By Peter L. Mansmann, Esq.

Eleven hours a day. That’s the average time an American adult spends on some type of electronic media today. Eleven hours! To put that in perspective: with the amount of screen time we use in three days, you can watch all of the Game of Thrones episodes; with one and a half days of screen time, you can watch all of the Star Wars movies; and with one day of screen time, you can watch any of the Twilight movies. Well I made that last one up, but it seemed that long to me.

We spend A LOT of time absorbed in our electronic world, and the way we digest most of our information in this world is in bite-sized, attention-grabbing bits. While our appetite for more information has increased, our capacity for attention seems to have decreased. We see these changes reflected in the way producers, advertisers, and designers present information in their respective mediums.  On television news channels, the main story competes for the short ticker tape updates at the edge of the screen.  On the radio, songs are getting shorter and radio hosts have gone to “in-program” advertising because too many people switch channels during the commercial break.  Web sites now display concise text, clean graphics, and video clips rather than text-heavy pages to quickly guide the visitor to specific and relevant information.  Many sites also use responsive layouts which automatically adapt to smart-phone screens and tablets.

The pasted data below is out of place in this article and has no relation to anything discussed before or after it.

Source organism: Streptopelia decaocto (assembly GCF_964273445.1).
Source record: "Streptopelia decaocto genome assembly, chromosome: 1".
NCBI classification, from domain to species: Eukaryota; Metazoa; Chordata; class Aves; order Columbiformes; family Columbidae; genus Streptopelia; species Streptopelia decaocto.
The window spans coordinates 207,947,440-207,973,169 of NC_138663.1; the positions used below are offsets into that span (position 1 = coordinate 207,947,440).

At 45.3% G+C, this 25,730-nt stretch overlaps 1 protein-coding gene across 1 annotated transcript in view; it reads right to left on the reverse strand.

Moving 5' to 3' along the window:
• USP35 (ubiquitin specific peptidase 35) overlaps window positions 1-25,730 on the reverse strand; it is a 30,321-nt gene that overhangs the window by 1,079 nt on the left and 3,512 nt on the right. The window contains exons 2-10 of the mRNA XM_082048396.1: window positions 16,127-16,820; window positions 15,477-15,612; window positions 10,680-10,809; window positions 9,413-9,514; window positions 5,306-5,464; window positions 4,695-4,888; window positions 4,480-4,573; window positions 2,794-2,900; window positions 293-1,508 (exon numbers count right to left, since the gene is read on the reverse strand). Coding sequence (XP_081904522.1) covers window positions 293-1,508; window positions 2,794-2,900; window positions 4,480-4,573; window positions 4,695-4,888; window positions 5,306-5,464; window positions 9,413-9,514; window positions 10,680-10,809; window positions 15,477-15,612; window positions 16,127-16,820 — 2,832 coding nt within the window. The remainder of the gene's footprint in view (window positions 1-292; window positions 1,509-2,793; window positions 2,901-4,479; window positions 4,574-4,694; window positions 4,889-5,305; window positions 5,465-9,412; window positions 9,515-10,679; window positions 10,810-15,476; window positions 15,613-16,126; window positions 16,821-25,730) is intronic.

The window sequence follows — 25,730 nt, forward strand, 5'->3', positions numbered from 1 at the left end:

By understanding the way people are consuming information today, you can imagine how frustrated many jurors feel while sitting through a trial. They rarely appreciate the necessity of building a foundation for or authenticating evidence. More than once we’ve heard jurors post-trial say something like, “I could have just googled it much faster and gotten to the important information myself, it was frustrating it took so long to get to the point.” So the challenge is how best to present to a media-savvy society within the confines of the legal framework. It shouldn’t be a surprise that a good visual strategy when presenting your case can be one of the best ways to get to the point and make sure you’re maximizing the jurors’ retention of critical information.

People learn and retain the most information through visual means and a combination of visual/auditory means. Many studies have confirmed that a combination of visual and audio presentation techniques can more than double memory retention over either strategy alone. Perhaps more importantly, this memory retention differential becomes more pronounced the longer time has elapsed (3+ days). For most trials of any complexity, three days would likely be the minimum time necessary to get through the critical facts and witnesses.  The more complex and longer the trial the more this focused strategy can become the difference-maker. If you can get the jury to retain more than twice the information your opponent has presented you will be in a much better position to win your case.

In keeping with the old adage that a picture is worth a thousand words, don’t forget including graphics in your next trial—it’ll save you some breath. But creating an effective graphic doesn’t happen without some thought and planning so don’t wait until the last minute if you plan on incorporating them, otherwise you’ll spend two thousand words explaining what you’ve put together.  And that defeats the purpose.

As James told Bella in the first Twilight movie, “Beautiful.  Very visually dynamic. I chose my stage well.”  Man, I hate myself for having just quoted that; however, keep in mind the importance of a strong visual strategy when preparing for your next trial. You’ll be glad you did.